After written permission was obtained from the patient's
physician and it was determined that she had no metal
implants or intrauterine devices, monthly treatments of
MWD were instituted. Each treatment was initiated on
an as-needed basis the day her symptoms began, which
usually coincided with her first day of menstruation. This
schedule was facilitated because she worked at the
medical center where she received physical therapy.
The patient used a pain scale (0-10) similar to that used
by Balogun and Okonofuag to measure her levels of pain
at four different time intervals: (1) before treatment,
(2) immediately after treatment, (3) 6 hours after treatment, and (4) 24 hours after treatment. The definitions
given to this scale (for the patient's reference) included
O=pain-free, 5=enough pain to stop activity, and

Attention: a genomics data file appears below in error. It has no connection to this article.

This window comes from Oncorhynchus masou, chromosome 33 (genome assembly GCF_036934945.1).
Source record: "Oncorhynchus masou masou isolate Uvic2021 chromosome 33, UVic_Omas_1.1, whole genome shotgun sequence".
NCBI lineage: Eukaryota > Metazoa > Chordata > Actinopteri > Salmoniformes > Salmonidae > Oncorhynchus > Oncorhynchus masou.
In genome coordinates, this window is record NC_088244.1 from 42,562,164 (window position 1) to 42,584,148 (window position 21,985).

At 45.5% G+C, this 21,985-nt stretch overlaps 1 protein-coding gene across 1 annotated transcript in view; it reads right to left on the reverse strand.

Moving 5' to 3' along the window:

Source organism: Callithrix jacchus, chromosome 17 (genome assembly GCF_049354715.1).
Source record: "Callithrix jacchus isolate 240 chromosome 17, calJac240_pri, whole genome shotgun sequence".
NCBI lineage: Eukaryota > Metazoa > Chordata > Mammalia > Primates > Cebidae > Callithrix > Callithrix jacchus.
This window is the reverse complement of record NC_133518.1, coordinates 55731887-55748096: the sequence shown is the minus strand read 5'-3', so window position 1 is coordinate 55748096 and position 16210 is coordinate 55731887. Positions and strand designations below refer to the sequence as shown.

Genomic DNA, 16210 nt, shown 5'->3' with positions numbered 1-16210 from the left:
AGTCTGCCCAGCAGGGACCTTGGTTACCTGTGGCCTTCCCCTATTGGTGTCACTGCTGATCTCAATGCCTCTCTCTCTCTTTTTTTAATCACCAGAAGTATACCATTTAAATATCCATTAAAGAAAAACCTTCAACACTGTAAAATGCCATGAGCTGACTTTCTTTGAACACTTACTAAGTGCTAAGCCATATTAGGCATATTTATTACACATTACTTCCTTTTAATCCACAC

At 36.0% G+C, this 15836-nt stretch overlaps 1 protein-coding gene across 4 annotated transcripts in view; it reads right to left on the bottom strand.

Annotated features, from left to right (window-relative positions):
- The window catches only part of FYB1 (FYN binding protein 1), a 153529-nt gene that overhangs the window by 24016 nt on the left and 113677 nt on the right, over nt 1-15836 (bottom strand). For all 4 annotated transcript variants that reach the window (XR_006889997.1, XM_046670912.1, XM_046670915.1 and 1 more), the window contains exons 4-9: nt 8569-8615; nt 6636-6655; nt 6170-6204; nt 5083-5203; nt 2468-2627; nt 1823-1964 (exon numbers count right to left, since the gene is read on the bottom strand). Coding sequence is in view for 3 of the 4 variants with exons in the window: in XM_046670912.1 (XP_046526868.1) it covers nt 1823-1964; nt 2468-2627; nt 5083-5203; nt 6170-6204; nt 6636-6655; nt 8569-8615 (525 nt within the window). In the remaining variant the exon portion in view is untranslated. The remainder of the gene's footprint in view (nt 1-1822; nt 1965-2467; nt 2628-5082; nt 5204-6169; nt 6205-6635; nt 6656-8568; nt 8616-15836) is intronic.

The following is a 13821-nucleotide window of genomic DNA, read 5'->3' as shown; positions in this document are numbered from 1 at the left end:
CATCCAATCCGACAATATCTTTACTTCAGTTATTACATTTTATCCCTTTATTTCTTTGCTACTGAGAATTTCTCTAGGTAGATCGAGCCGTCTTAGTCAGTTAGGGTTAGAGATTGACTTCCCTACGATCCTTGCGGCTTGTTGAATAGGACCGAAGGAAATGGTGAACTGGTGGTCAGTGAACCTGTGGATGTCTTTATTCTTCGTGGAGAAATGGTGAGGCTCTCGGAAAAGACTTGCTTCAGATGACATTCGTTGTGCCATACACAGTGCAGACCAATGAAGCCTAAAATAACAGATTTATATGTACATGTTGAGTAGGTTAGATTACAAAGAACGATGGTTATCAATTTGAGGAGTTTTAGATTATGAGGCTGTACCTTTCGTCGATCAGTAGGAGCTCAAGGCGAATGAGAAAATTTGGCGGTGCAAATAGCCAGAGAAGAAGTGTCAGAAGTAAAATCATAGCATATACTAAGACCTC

lO=the need to go to the emergency department.
Table 2 summarizes the patient's pain ratings according
to the months her pain was monitored (September
1993-March 1994) and the time intervals for the rating
of her pain before and after each treatment.
Initially, the patient required two treatments 24 hours
apart. On the first day, her pain was rated 9/10, with the
accompanying symptoms of intense nausea, vomiting,
backache, headache, hot flashes, and the inability to
stand erect. Immediately after treatment, she rated her
pain as 1/10. On the second day, she rated her pain as
4/10 and was experiencing the accompanying symptoms, although they were less intense than during the
previous day. All pain and symptoms experienced on the
second day resolved after the second diathermy treatment. This was the only time she required two consecutive days of treatment.
In October, the patient rated her pain 0/10 (no pain) at
the onset of her menses. This was the first month without
pain or the accompanying symptoms since her initial
menses at age 13 years. No treatment was given during
the month of October. The pain in November was rated